Today's Great Falls Tribune has an editorial that gives a little more balanced account of how the recent legislative session turned out than did yesterday's Gazette opinion, about which we expressed ourselves freely. The Tribune editors wrote:
But in the final analysis the pieces that came together last Friday, Monday and Tuesday bore a striking resemblance to what the governor proposed back in December.
Indeed. And Montana Headlines wouldn't even have minded had the Tribune editors added that they were happy that the governor's plan came through basically intact and that the Republicans were thwarted in pretty much every way -- such would have been their prerogative as editors writing an opinion piece.
They didn't, but rather told the story pretty straight.
One word notably missing from the Tribune editorial was one that appeared twice in the opening sentences of the Gazette opinion: "compromise."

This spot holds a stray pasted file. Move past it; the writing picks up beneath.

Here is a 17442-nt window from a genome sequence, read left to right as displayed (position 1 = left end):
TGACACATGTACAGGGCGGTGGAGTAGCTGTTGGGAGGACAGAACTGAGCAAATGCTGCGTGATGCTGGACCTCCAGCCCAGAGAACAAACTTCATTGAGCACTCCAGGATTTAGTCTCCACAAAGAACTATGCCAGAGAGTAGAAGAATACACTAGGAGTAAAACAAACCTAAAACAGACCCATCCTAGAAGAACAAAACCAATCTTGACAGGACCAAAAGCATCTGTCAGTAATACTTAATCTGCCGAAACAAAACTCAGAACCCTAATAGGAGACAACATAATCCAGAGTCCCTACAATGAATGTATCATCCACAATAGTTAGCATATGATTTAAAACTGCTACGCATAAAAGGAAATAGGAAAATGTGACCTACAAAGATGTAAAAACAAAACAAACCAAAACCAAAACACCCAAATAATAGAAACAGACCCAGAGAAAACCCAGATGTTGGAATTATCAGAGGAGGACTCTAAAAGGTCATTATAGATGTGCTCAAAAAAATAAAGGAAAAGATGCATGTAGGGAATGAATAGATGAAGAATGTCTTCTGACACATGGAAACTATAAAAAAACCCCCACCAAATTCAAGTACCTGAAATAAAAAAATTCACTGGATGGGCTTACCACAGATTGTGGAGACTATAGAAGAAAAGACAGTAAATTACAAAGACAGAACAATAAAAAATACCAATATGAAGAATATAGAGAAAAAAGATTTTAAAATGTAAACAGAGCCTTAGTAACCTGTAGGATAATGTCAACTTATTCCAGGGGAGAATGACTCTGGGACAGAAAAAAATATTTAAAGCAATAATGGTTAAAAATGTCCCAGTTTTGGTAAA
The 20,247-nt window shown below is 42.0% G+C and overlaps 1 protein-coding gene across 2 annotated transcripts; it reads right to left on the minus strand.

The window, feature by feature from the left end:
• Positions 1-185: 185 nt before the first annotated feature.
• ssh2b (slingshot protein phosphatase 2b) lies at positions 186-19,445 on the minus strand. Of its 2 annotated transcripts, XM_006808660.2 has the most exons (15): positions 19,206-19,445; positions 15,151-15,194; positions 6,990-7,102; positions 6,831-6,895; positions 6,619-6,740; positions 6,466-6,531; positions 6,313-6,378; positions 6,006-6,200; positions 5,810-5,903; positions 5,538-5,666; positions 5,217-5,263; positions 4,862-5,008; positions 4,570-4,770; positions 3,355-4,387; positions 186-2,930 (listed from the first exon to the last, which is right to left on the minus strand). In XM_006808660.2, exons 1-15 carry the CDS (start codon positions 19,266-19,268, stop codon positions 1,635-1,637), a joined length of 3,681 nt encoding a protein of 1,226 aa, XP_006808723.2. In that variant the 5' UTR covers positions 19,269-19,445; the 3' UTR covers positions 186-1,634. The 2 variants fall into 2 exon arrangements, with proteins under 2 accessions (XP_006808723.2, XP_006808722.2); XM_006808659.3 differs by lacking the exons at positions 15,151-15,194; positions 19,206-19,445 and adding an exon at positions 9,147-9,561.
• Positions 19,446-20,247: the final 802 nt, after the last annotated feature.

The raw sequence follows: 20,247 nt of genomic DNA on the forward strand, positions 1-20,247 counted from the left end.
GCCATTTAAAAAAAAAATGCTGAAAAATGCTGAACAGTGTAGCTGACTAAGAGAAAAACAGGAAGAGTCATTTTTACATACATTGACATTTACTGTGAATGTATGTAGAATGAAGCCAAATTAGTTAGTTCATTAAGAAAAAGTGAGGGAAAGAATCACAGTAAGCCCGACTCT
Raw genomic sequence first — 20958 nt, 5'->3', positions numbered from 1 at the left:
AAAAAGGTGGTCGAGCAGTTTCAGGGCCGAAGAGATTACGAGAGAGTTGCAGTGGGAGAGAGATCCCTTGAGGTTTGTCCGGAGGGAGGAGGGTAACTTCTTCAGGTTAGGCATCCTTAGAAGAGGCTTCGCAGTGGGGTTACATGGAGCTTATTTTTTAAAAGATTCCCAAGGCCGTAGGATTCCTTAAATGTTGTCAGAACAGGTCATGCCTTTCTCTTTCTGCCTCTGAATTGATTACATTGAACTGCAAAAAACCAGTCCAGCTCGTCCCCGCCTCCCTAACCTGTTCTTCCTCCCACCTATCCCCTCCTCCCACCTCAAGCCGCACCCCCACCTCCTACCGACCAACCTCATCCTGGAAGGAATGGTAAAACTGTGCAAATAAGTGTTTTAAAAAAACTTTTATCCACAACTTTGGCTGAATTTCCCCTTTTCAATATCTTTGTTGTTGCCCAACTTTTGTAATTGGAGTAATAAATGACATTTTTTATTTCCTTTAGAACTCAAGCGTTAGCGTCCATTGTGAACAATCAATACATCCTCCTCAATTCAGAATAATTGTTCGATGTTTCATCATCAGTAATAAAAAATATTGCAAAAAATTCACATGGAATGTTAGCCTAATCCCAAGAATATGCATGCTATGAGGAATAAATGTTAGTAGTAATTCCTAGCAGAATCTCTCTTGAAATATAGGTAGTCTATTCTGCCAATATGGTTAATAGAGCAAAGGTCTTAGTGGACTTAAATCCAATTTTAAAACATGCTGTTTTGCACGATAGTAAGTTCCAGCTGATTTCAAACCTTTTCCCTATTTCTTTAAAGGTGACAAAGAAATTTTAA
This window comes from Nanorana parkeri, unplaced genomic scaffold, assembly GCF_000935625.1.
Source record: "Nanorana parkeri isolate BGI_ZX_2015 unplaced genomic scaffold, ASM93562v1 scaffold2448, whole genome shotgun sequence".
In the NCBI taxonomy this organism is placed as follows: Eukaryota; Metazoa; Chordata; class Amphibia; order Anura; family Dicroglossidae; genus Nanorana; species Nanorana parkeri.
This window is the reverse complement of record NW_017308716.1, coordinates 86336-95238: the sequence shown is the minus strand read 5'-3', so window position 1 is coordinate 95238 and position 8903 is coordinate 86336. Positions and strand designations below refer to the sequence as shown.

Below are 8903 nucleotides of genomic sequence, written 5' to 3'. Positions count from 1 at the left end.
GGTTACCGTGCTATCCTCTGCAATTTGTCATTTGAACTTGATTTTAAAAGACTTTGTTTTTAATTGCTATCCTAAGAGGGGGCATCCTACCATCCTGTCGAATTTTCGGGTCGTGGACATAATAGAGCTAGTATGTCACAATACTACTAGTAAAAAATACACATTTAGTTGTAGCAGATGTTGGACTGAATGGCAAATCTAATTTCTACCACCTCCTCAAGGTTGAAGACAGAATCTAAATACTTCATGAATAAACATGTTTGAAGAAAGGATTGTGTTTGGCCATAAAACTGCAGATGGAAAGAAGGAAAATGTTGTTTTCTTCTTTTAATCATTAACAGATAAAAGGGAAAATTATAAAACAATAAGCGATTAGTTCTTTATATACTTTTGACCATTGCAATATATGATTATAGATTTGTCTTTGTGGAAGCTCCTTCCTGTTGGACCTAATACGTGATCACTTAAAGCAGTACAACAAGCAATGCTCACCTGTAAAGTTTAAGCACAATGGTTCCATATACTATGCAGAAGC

The Tribune editors are to be commended for not portraying the final budget and tax bills as being compromises in any sense that an ordinary Montanan would understand the term. Quite the contrary:
Looking past the many small details on which they disagreed, the big-picture view showed them at odds on two main, related items: Republicans wanted much more than the governor in the way of permanent tax relief and much less in the way of government growth.
Schweitzer prevailed on those items — government spending will increase 11 percent each year of the biennium — though not always to his full satisfaction.
Well, perhaps not full satisfaction.